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The enterprise. volume (Williamston, N.C.) 1899-201?, August 14, 1942, Image 1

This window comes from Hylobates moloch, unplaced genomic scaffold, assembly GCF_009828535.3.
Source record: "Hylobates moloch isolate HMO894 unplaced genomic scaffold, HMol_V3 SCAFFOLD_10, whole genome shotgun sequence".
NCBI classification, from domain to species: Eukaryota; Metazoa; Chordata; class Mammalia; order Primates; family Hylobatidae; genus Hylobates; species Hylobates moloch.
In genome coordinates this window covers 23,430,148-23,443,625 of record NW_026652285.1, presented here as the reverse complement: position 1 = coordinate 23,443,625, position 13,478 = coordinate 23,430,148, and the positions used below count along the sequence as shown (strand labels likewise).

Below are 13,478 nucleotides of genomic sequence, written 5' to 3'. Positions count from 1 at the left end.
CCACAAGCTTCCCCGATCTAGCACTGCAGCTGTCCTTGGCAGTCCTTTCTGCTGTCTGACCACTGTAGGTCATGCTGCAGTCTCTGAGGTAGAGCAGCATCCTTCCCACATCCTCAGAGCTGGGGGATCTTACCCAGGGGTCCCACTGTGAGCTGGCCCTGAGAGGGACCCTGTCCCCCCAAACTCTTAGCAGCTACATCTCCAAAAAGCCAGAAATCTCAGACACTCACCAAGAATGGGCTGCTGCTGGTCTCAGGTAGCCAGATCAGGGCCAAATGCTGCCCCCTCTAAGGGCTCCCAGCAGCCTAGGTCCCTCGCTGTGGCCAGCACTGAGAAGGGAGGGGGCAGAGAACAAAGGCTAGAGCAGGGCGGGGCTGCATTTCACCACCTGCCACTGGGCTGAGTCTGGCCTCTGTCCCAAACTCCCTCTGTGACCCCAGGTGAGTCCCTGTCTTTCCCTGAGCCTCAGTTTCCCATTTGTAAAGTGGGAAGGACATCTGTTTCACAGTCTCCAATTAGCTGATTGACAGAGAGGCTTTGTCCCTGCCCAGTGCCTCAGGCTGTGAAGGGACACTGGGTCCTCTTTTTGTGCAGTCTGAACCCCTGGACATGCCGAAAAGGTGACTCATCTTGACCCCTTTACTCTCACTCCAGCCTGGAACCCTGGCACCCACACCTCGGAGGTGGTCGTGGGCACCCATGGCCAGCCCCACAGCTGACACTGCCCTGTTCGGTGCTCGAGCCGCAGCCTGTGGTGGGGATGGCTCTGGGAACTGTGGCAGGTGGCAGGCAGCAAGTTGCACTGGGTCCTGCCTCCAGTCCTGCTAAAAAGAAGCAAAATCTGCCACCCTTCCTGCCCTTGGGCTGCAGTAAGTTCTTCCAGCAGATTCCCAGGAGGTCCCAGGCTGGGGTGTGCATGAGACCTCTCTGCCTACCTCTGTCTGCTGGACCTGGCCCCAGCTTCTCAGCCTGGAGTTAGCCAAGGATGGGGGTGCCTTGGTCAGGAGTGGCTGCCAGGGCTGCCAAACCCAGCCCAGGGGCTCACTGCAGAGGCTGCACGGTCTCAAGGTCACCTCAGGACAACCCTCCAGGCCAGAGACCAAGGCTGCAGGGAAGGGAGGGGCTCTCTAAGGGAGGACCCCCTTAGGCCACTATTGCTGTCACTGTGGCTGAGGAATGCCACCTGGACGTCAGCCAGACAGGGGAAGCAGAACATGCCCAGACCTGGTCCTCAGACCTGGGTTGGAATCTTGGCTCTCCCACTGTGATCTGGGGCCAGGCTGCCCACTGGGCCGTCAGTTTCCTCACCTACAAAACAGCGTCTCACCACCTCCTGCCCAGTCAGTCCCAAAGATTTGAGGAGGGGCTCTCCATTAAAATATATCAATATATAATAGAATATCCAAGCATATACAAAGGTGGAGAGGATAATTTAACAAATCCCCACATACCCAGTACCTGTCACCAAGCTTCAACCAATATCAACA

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PAT PAT n n HI ENTERPRISE OVUTMITOP Uf? y FOR VICTORY ATjr/ pp DAT ?rap MMH-un toum i L J nu 'Wfi own#surawu ^ BONOS-STAMPS VOLUME XLV?NUMBER 64 , Williamtton, Martin County, North Carolina, Friday, August 14, 1942. ESTABLISHED 1899 More Tires Allotted By Rationing Board In County Thursday Advance Reports Point To u Big Reduction in Allot ments (or Next Month Meeting in regular session here yesterday, members of hte Martin County Rationing Board, Messrs. C. C. Martin. H. L Roebuck and J. A. Everett, allotted more tires, and rxpiiased the opinion that the out look for tire replacements is not at all encouraging. An unofficial re port states that the September tire allotment for the county will be ma terially decreased, possibly by one just as Martin County farmers start moving their crops to market in a sizable scale. No new automobile tires were is sued by the board here yesterday, but quite a few new truck tires were allotted and the rationers were in deed liberal with certificates for re capping service. However, it has been pointed out that it is about as hard to buy a recapped tire as it is to buy a brand new one, but those vehicle operators having tires suitable for recapping can get the service once certificates are issued them. New truck tires were issued to the following: J. W Bedwell, Jamesville, two tires and two tubes for logging op erations J. S. Whitman, Robcrsonville, one I tire and one tube for hauling hands and feed, tools and fuel to and from job. Day lite Bakery. Rocky Mount, one tire for delivery of bakery products Harrison Oil Company, Williams ton, one tire for oilfancl fuel deliver ies. H. L. Davis, Jamesville, one tire and tube for hauling ice and fuel. W. C. Hopkins, RFD, Williamston two tires and tubes for hauling logs Fred D. Ayers, RFD 2, Williams ton. two tires and two tubes for haul ing defense workers Recapped tires for trucks and trailers were issued 16 the follow ing: Jag T. Spencer, Jamesville, four tires for hauling lumber. D. C. Peel, Everetts, two tires and tubes for general farm work Tbos. B Slade, Hamilton, two tires and one tube for farm. Harry Jones, Williamston, four tires for general hauling John W Gurkin, Williamston three tires for hauling farm prod ucts. J. T. Allen, Williamston, two tires for trailer. Eugene Roberson, Robersonville, two trailer tires. Recapped tires for cars were is sued to the following: J. J. Bennett, Everetts, one tire for selling patent medicines. Alvin Lowe Thompson, Williams ton, two tires for conveying machin ist. John Stalls, Oak City, four tires and three tubes for farm L. J. Hardison, RFD 1. Williams ton, two tubes for farm. John Weldon Hardy, Oak City, two tires for farm. Obsolete tires were allotted to the following: Noah T Tice, RFD 1, Williamston, two trailer tires and tubes for farm. J. F Matthews, Robersonville, one trailer tire tube for farm. C. A. Alcox, RFD 1, Bethel, two car tires and two tubes, for farm. W. H. Ourganus, Williamston, one trailer tire and one tube, for farm. Leslie S. Ayers, Williamston, one car tire and tube for farm. Hubert Clark, Everetts, two truck tires and tubes for farm. Mrs. Alonza Allen, RFD 3, Wil liamston, one trailer tire and tube (Continued on page six) ? County Loses Nine Teachers To Army ??? In addition to losing a large num ber of teachers to tempting defense joba, the county school system has been dealt a hard blow by the armed services. Nine young men, either vol unteering or answering draft calls, will not refurn to their places in the county schools this fall, the office of the superintendent announced yesterday Williamston lost five of the nine. TTtey are Professors Jack Butler, Sam Edwards, Harvey Yates, Ronald J. Slade and James Hamilton Mason Oak City will miss two, Wood row B Suggs who is now soldiering in Ire land, and Elmer Pur low. Professor rurlow volunteered for service in the Army Air Corps and is await ing his call. It is possible that he will be able to teach a short time before receiving the call to report for duty. Farm Life is losing Professor D T. Ward who was deferred for a few months while he was engaged in farm work during the summer per iod. Only one colored teacher, Profes sor John Paul Dennis, has been call ed into the service. A member of the local colored school faculty, Dennis entered the service near the close of the last session snd was In Wyo ming according to the last report re ceived here. It is not very likely that many of the group will be replaced by male MOVE IN ON SOLOMON ISLANDS Trained in special warfare, groups like the one pictured above recently moved against the Solomon Islands in the Pa cific where late reports maintain that one of the greatest sea battles in all history is going into its ninth day. RAINFALL More rain has fallen in this immediate section during the past eight or nine days than had been reported for any entire month since last March. The 4.74 inches reported in the past few days were about half the amount recorded for the four months of April, May, June and July. It Is unusually wet in some parts of the county. Farmer Ben nett in the Oak City community, stating that ft was so wet and the ground so soft hr could not harvest his tobacco. In other sections it is not near so wet. Fed by rains along the upper reaches of its watershed, the Ro anoke is breaking out of its banks here, and is expected to reach a crest of about 10 feet or about eight to ten inches over the banks next Monday. Japanese Bleeding Conquered People To Carry On War ? > ??? Former Missionary To Lhinu Tells How Jups Solve Their Financial Problems By DR. CHAS. A. l.iONAKI), SR Returned China Missionary "Where does Japan secure money for carrying on this war?" we are sometimes asked. An American banker in the city of Harbin, Man churia (Manchukuo), said to me as far back as four years ago: "Japan's gold reserves will soon be exhausted. Her war with China is going to bankrupt her. She would never be so foolish as to attempt a war with the United States because her re sources are at so low an ebb." This man, as many others, lost sight of two things: 1. While Japan forbade her peo ple and those living in occupied areas from sending money abroad for pur chases, other nations, including Am erica in particular, continued to buy from Japan anything she wanted to sell. As far back as three years be fore the break with Japan, the writ er tried for four months to obtain permission to send from Manchuria money to a missionary in America for the purchase of a rebuilt type writer to be brought.by him to Man churia for use in our North Man churia Mission. A dozen trips wen made to the Manchukuo (Japanese) bank for the permit. I was finally told that residents of Manchuria could purchase goods only from Ja pan. The Japanese government closed the "Open Door" as soon as she took Manchuria by refusing permission for money to be sent anywhere ex cept to Japan. Goods cannot be bought without money, so it was not long until all foreign goods .except Japanese, disappeared from Korea, from Manchuria and other occupied parts of China It was then that our Government should have taken action against Ja pan, for she violated her treaties in not only taking Manchuria, but also (Continued on page six) STATEMENTS Closing out t,SM accounts in the last ten months, Martin County Tax Collector M. Lu ther Peel is making ready to place in the mails about the lat ter part of next week, JJH state ments of account. Carried in sealed envelopes the statements list the unpaid taxes plus penal ty and warns that the sale of real property and confiscation of personal effects will follow in the due course of time in the event settlement is not made. WMie the number of accounts seems to be of large sixe, the un paid accounts hardly total |W, MO. At the end of the last fiscal tax period there were about I, 7M unpaid tax acoo Judge R. L. Cobuin Hears Number Cases In Session Monday <!???'? in K?H>orili'r*H Court \re (irailually lni'n>a?iii|{ Year by Year The number of cases with some few exceptions, of course, is grad ually increasing in the Martin Coun ty Recorder's Court Three years ago and just before Hitler started his bloody conquest of the world, there were only five cases on the court docket for the session convening the second week in August. A year la ter in 1940 as the war began to spread, there were nine cases on the court docket f?r the corresponding week in August. Last year the num ber jumped to twelve, and now, a time when crime could well step off the stage and release that much more energy to the war effort, there are sixteen cases to claim the atten tion of the court. Possibly the num ber of cases is independent of the war, but there is a definite trend toward crime as the war comes near er and nearer to us. A few years ago there were no cases ^charging defendants with as saulting members of the fair sex. Now, those cases take up much space on the docket with the drunks crowd ing in all the while for a greatei space on the docket. Last Monday, Judge R L. Coburn called sixteen cases for trial Work ing rapidly Judge Coburn and So licitor Paul D. Roberson cleared the docket in a little over two hours. The attendance upon the session was larger than usual. The proceedings: The case charging Moses Gilliam with violating the liquor laws was nol pressed. The case charging S. L. Woolard with an assault with a deadly wea pon was continued under prayer for judgment for the duration of the war as the defendant is a member of the amed forces Pleading not guilty in the case charging him with bastardy, Joe Frank Mayborn (Mabrey) was ad judged guilty. He was directed to pay $2 a week for the benefit of the child during the next two years, pay the court costs and reappear at the end of that time for further judg ment. The case charging David Bowen with assaulting a female was contin ued for ttredefendant until next Monday. The case was called and it is understood that the defense coun sel was planning to plead him guil ty. The prosecuting witness, Lucy Whitehurst, was called to the wit ness stand and refused to testify. She was ordered jailed in contempt of court, but it was later learned that she was afraid to prosecute the case and she was released the following day from jail. Judgment was suspended upon payment of the costs in the case charging Jesse Warren with an as sault with a deadly weapon. The case charging J T. Briley with assaulting a female was continued until next Monday. Judgment was suspended upon (Continued on page *ix) t Lightning Shocks Family Slightly Veril Leggett, young daughter of Mr. and Mrs. Redden Leggett. was slightly burned and several other members of the family were shock ed but not severely burned during the electrical storm in Bear Grass Township late last Wednesday af ternoon. None of the family was hurt badly enough for medical atten tion, but all of them were badly frightened. -* Striking an oak in the yard, the lightning b?R ripped modi berk from the tree and slightly shocked members of the family standing in the back porch. Some hail fell in the Bear Grass area during the storm, but accord ing to reports, it did no great dam age S UNCLE SAM BATTLING TO UPHOLD America's Freedom THE 35TH WEEK OF THE WAR Admiral William D. Leahy, the President's Chief of Staff, in a radio broadcast August 9th marking the fust?ainuvei'sjiy uf?Htt?Atlant charter, said "this war will probably be long. It will* be the toughest, hardest, most merciless war we have ever fought. It calls for the united power of every American. in uni form and out of uniform, on the fil ing line and on the production line . . I have no doubt of America's de cision." President Roosevelt, in a message read on the broadcast, said "great progress" has been made in the bat tle of production, but "in terms of what will be required to defeat our enemies we have only just begun to get into our stride." Elmer Davis. Director of the Office of War In formation, said America's conver sion job has largely been completed; the emphasis h^w must be transfer red from finished goods to the raw materials from which they are made. "We will get them?by full use of existing facilities, and by tapping new, or marginal, or abandoned sources of supply We will develop new processes, eliminate waste, and work for full salvage by every citi zen," Mr. Davis said. Vice Chairman Batt of the War program, said the public must see to it that all waste and scrap metal is collected and "sent to the mills ? quickly. There is plenty of iron and steel scrap . . That must get back to the furnaces it the steel needed for the war is to be produced. You and I can help by keeping our eyes open " In a general review of the war sit uation, the Office of War Informa tion said June production of military planes fill slightly behind schedule, despite the fact that the U. S. made more planes than any other country hi the world The same was true of tanks, of most types of artillery, and of naval vessels, the OWI said. Be cause of enemy submarine activity, the office said, it probably will-be well into 1943 before we equal mer chant shipping as of December 7, 1941. The WPB announced inauguration of a nationwide inventory of used construction machinery to be made through WPB field offices in an ef fort to place an estimated 500,000 (Continued on page six) ? Thirteen Colored Schools in County Opened Yesterday t No Shortage of TeacherH Re polled Anions (iolor ed faeu 11 ii'H No attendance reports could be had immediately, but it was learned that there was no teacher shortage baffling the authorities when thir teen of the colored schools opened the new 1942-43 term in the county yes terday Realizing that many of the pupils would be needed in harvest ing the cotton crop several weeks from now and at the request of pa trons, the school authorities decided to start thr term for thr thirtrrn schools three weeks ahead of the schedule adopted for the other schools in the county If the attend ance does not measure up to expec tations during the next few days, a holiday will be declared .school of ficials stating that no advanced schedule could be announced in case it is found necessary to suspend op erations soon after the early open ing The schools at Cross Roads, Pop lar Point, Robersonvilie, Parmele, Gold Point, Everetts, White Oak Sorings, Hamilton, Bowers, Jones, Whichard-James, Oak City and Sals bury opened the term yesterday. Most of the schools are located in the main cotton-producing areas in the county, and officials were of the belief that attendance figures would be higher in the early season than during cotton-picking time. It is the first time in years that any schools in the county were opened (Continued on page six) 1 FORWARD 1 V > It has been up until recently, at least, a forward season for cot ton and grapes. As far back as the fifteenth of July a few far mers were reporting open bolls of cotton in their fields. A fesr days ago, Farmer Robert John son picked liberal samples of brought them to town with a fair-sized quantity of scupper no ng grapes. Possibly the hot, dry weather of a short time ago matured the cotton and grapes ahead of time. Farmers Off To Late Start In Pre pa ri ng To bacco for Ma rket Their harvesting season delayed | by unfavorable weather conditions. | muny Martin County farmers have not yet completed their harvesting, meaning that tobacco grading opera tions will get off to a fairly late start as a whole. Up until a day or two ago. very little of the leaf had been graded in the county except on a very few farms. One report stated that one farmer had graded and de livered to the border markets twelve ' narns troni the.current crop. Quite I. a few farmers are starting then grading today, but possibly a ma jority will not start until they have completed or about completed the eek. Indicated demands for North Car nlin.i fhip.mrpH tobacco for lend lease shipments are "substantially greater than last year." and it is im perative that farmers exercise the greatest care in housing, curing, sort ing and grading their 1942 crop. W P. Hedrick. tobacco marketing spec ialist of the State Department of j Agriculture, said recently "The Commodity Credit Corpora-1 tion ITas indicated a desire to pur chase more than 300 million pounds of leaf, while the normal consump tion in the United States is around 400 million pounds," Hedrick said. "With prospects for a crop of around 700 million pounds and with grat er demand for cigarettes and other tobacco products m prospect, the reasons why farmers should handle their 1942 crop with extreme care are obvious." Hedrick commented that "strong demands lor leaf by the federal gov ernment and domestic buyers fore Last keen competition for the 1942 "The advantages of properly sort mg and giailing tobacco ";:dTrrntct tye ~ well known to farmers by now." he added. "Probably the?greatest?em a has is in the history of tobacco will be placed on sorting and grading this rear in view of the fact that the To bacco Association of the United States has ruled that the speed of %ales on the warehouse floors will be limited, strictly to 360 piles of leaf xt hour during a five-hour sales lay. Universal Plan For Rationing Consumer (?oods Is Considered IN'??1 ^ ?-l Certain That I'ropos <?<1 I'liin W ill He l.xli'iiili il Or Kvrn Nmlcil Humors that CPA is going to ra tion certain specific commodities have arisen from that agency's plans to meet future emergencies with adequate ration machinery, Paul M. O'Leary, deputy administrator in charge of rationing, said recently. "Rumors thus started, are not true. requires that we be ready to meet any emergency as it arises We launch new rationing programs when the War Production Board finds shortages existing in the supply of the commodity or article affected, and orders us to start rationing. We are the technicians We're trying to be ready with the right machinery the minute it is needed. "We are planning the rationing machinery for many commodities in which there is no present need for rationing," Mr. O'Leary said. "In this respect, we're like the fire depart ment. It gets its fire-fighting equip ment ahead of time so when the alarm sounds, they don't have to go shopping for a fire engine in order to go to the fire." The present advance planning goes in two principal directions, MY O'Leary said. "One is the working out of a uni versal rationing book, which, placed in the hands of every citizen of the country, could be used for the ra tioning of any commodity or article in which a shortage occurred. "Such a book is being designed experimentally for the OPA now, and proof copies are being prepared at the Government Printing Office. If it can be made workable, we would have in our hands an instru ment that would enable us to start a rationing program almost over night, instead of having to take six to 10 weeks as in the past when we have had to let the emergencies wait while we got scores of millions of coupon books printed. "In our present planning, this uni versal rationing book would contain pages of coupons of various num bers and various colors, so that any commodity or article could be put on a direct coupon ration basis, or so that a whole group of commodi ties or articles could be lumped into a point-rationing system ,so that, for instance, three points would buy a handkerchief, and five points, a pair of socks. I use these particular items to illustrate because there is abso lutely no thought of rationing them. "The other important direction of our ration-planning is in organiza tion and personnel. "We have worked out a tentative organization structure so that new rationing programs can be under taken with comparative ease and (Continued on page six) 1 Sugar Beer Found At County Still It is apparent now that all the su gar allotted for canning is not be ing mixed with fruits and other foods for common table use Raiding in the Free Union section of Jamesville Township last Wednesday morning Officers J. H. Roebuck and Roy Peel captured a copper still of about 50 gallons rapacity and poured out 50 gallons of sugar beer. It was the first sugar beer the officers had found in their raids during the bet ter part of two months It is also ap parent that the sugar supply is not large in the illicit business because -the quantity of beer wot limited to a small gallonage. Robert Boston and Leonard Bos ton, Baid to live within a short dis tance of the still site, were recogniz ed to appear in the county court next Monday in connection with the op eration of the still. I.l< KNSKS Iteginning next week, State Highway Patrol Examiner Mc leod will receive applications for drivers' licenses only on Thursday afternoons in the Mar tin County courthouse. The ex aminer explained that he had been given more territory, and that it would be impossible to continue the service on two at ternoons each week in the fu ture. Despite the rationing of gas and tires and the shortages of both, the number of persons ap plying for drivers' licenses is un usually large in this county. Men Are Expected Hack iroin Induction Host I n Short Time ??? LuhI Croup of OraflfoH Lcuvt's This < utility hi Two S|M'ciul ItllhMO Must of tin- last grmm of (irufti'i's out tin- otic volunteer leaving this ?otinfy for an Army induction cen ot arc exported to return home very >hoitly to spend their fourteen-day urlouKhx. Some of the group, at nost certain to no into lower elassi nations following physical exami lations hy Army doctors, will re urn home for indefinite periods 'lie croup started Catherine here the venule before, several of the hoys xphiiniiig that they had no direct neatis of transportation anil could lardly cet here in time to board one ir the two special busses One or two ilmost missed the early morninc chedule . There were two brothers in the [roup which also included several lien in their forties One is a grand ather A serious atmosphere sur ounded the croup as they made eady to hoard the busses for the in luetion center At least five of the men schcdul ?d to make the ti ip to the Army in luetion center had already enlisted or service in other branches of the iimed forces. John Ilatton (juvenil is, Grady Davenport, E 1) Harris, Ir .and Clyde Huic Bailey enlisted n the Navy, and Carlyle Lanneau -1 'x w ? lit into -tkc Ma rims Corps Sugcne Mayo Hardison did not re Mirt, but it is understood he re-en isted in the Navy However, the Iraft board has not been officially lot if led of any such action One vol inteer, Lyman Lueiun Britt accom mnied the croup to the induction enter. The names of the others in the [roup are: Jesse Wed Curtis, Garland Ham uli, Harvey H. Yates, Eugene Ange. tenjaiilin Harber, Donnie Kolsoiri, fohn Hen Hardison, Henry reel, lie >er Coltrain. Lester F. Bailey, Wil iam A Harrison, Geo. W Cowan, (Continued on page six) i'knihm; 1| Seventeen positions continue vacant in the county school fac ulties, but contracts with appli cants are pending in most pf those cases. No acceptances have been reported, however. While it is almost certain that most of the positions will be fill ed, It is quite likely that several will not be filled at all and that some of the schools will start the term wiUyiut complete person nel. t'neertainty is staring the local band program, commercial and manual arts departments squarely in the face, and school officials frankly admit that all of the departments will not be able to get teachers. Following the deadline the early part of last week for ten dering resignations, one or two teachers in the county asked to be released, but their requests were rejected, it was learned. Greatest Naval And Air Battle of War Having In Pacific Maile in Solomon I*, lands Bui Situation in Russia Is Critical S" few details have been made public that the event has hardly been mentioned, but it is understood that one of the greatest naval-air battles m history ,s still raging off the Sol !*?'" " [ 1 "" Paufn.. Tin Uat ,s '''"' ling, according to some ad Tr||"S ?""" ,la> w,th both in O r" l,U! "''"forcements an effort to turn the tide. Great musutance is attaeh-d |,s thp ?||t join, ot the battle, some observers ^ ""l" Will turn the tide r tFTT war In addition to the Paci " Si rap, there lias been much naval on in the Mediterranean where Axis claims have been discredited Reh "* a"" ,hl" Mediterranean "hht. American airmen severely '"maged three Italian cruisers ,n ?he ? ? reek harbor of Pvlos Tlie Ger mans clam, that the American air i rait carrier. Wasp. ' had been dam j * " and trying to reach Mai Allied forces have made progress in their land fighting to dislodge the f""" -strategic islands the Sol emn group, hut reports say that the gains were not made without sub ? am,a losses At least one import ant airfield has been captured on the island of Guadalcanal, and hand-to hand fighting has figured in the at lek Leading the drive in the is lands, the Marines were reported to hay, broken Janan resistance at k,'.y l"""ts ?adulating their newly won positions Ibere under fierce attack by Japan ese heavy bombers and fighters now ? epriyed of one of their most valu ? landing Krounds Japanese forces were being driven ba.k to heavy jungle lands where be natural ei.ver will greatly m "? ase the till I leulties of Allied mop plug op parties, it was reported """ the jungles they are expect rd to carry guerilla warfare, as , . ""' Allies the Netherlands East Indies, hut Allied control of sea and ?III bases will cut them off from sup pin s and communication centers Dispatches from the New Zealand headquarters of Rear Admiral Rob ert 1. Glioriiiley, who.gonimand.1 the Solomon assault force, said it was be "?v J in unofficial circles that bat tleships, carriers, cruisers, destroy "'s suhniai ines and auxiliary ships Wete locked III the greatest battle of the I acifie War, and that, intention ?illy, or otherwise, the Allies appeal I'I '",.|"'Ve opened a majoi second I'?"it Iti the Solomons New Zealand observers said it still might he a localized action, hut if I he man, Japanese fleet intervened. II could lie the turning point of the war The first wounded from the battle lie arriving at advanced American ""i1 fi'*W hospitals, where they lie receiving the finest surgical treat men! imaginable in those lone ly outposts of civilization, New Zea land dispatches said Such world institutions as Johns Hopkins Hospital and the Universities of Maryland and Pennsylvania are rep :?'sented at these buses. Action III the Pacific by Allied knees is said to have heartened the Russians m that the danger of a po cntiuJ attack by Japan on Siberia las been materially reduced Die situation in Russia continues Mtical, however, with the invaders rushing ever onward into vital ucas. German troops, in a swift, 50-mile idvance into the Caucasus, have cached Mineialnye Vody, only 140 "I line miles from the rich Russian^ ill wells of Gronzq. the Soviets ac knowledged officially early today as icavy fighting broke out on the long lormant front northwest of Mos (Continued on page six) ? Indications Point To Large Peanut Crop Threatened by dry weather during rooent weeks, the peanut crop was ?xpected to fall short of expectations >y a wide margin Recent rains have been almost ideal for the goobers in ihis county, and a heavy production is now indicated. The 1942 crop of peanuts in North Carolina will be 39 per cent larger than last year, and farmers now ex pect to harvest 368,900,000 pounds, Frank Parker, federal statistician of the state department of agriculture, uiid this week. Parker said the crop will be grown an 310,000 acres, a 35 per cent in crease over the 229,000 acres planted last summer. All of the increased acreage will be used to produce pea nuts for oil needed in the victory program Prospects are for a yield of 1,190 pounds per acre, an increase of 30 per cent over last year, Parker said. General rains this month may Im prove the yield materially, howev er. Soybeans .anoifier "wkr crop** 3 reported at 78 per cent of normal, compared with 87 per cent on the same date last year. "Since general rains have fallen lately, the outlook should more encouraging," Parker said.